Chapter 11
Equilibrium and Elasticity
You have until 8:00 AM Saturday, March 16 to log into
MyUCLA to complete your evaluations for this course :
PHYSICS 1A section 4.
If needed Review Friday 15, From 0500pm to 0630 pm
PAB 1425
Chapter 11
1
2
3
4
5
11.3 S
Chapter 11
Equilibrium and Elasticity
You have until 8:00 AM Saturday, March 16 to log into MyUCLA to complete
your evaluations for this course : PHYSICS 1A section 4.\
Chapter 11
1
Goals for Chapter 11
To study the conditions for equilibrium of a body
Chapter 10
Dynamics of Rotational
Motion
Chapter 10
1
We know use conservation of angular momentum
Li = L f
I i = 9.0kg.m 2
I f = 3.54kg.m 2
I ii = I f f
i = 0.75rad / s
f = 1.91rad / s
2
3
4
5
6
7
8
9
Example:
Two blocks (m1 = 10.0 kg, m2 = 3.00 kg) are
Chapter 10
Dynamics of Rotational
Motion
Chapter 10
1
10.4 Work and Power in Rotational Motion
A rigid body rotates about an axis through O under the
action of an external force F applied at P.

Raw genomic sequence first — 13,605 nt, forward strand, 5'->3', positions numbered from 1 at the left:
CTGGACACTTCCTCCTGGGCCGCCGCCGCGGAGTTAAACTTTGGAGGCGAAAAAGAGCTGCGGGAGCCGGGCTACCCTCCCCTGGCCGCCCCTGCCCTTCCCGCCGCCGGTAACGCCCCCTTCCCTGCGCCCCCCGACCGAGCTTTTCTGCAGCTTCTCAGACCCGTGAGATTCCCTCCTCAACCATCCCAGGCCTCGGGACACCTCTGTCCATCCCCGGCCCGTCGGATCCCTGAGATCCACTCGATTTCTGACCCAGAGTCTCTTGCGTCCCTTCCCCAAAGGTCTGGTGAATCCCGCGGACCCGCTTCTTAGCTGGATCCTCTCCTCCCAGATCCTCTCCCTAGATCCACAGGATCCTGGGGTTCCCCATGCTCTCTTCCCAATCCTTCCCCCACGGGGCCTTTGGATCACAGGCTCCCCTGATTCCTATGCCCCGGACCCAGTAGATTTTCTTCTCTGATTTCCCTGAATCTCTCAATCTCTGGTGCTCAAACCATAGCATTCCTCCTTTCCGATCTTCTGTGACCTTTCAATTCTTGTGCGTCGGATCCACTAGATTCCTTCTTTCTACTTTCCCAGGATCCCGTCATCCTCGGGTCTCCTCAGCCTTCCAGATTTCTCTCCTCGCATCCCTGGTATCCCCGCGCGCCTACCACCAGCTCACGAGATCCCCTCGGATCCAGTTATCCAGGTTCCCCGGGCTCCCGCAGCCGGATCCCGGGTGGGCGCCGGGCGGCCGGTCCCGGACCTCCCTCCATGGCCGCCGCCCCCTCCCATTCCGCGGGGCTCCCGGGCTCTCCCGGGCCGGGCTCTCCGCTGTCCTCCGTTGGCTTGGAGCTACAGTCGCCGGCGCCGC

The object rotates through an infinitesimal angle d about a
f
Chapter 10
Dynamics of Rotational
Motion
In chapter 9, we have studied rotational motion analogs to
translational motion in the areas of kinematics and energy. Let us
now consider the analog to force by investigating the cause of
changes in rotational mot
Chapter 10
Dynamics of Rotational
Motion
In chapter 9, we have studied rotational motion analogs to
translational motion in the areas of kinematics and energy. Let us
now consider the analog to force by investigating the cause of
changes in rotational mot
Chapter 9
Rotation of Rigid
Bodies
For Midterm-2:
Chapters: 5, 6, 7, and 8
Chapter 9
1
2
9.35.
Identify and Set Up:
I = mi ri2
I
implies = I rim + Ispokes
Execute: I rim = = kg)(0.300 m)2 = kg m 2
MR 2 (1.40
0.126
Each spoke can be treated as a slender ro
Chapter 9
Rotation of Rigid
Bodies
Midterm-2:
Chapters: 5, 6, 7, and 8
Chapter 9
1
2
9.4 Rotational Kinetic Energy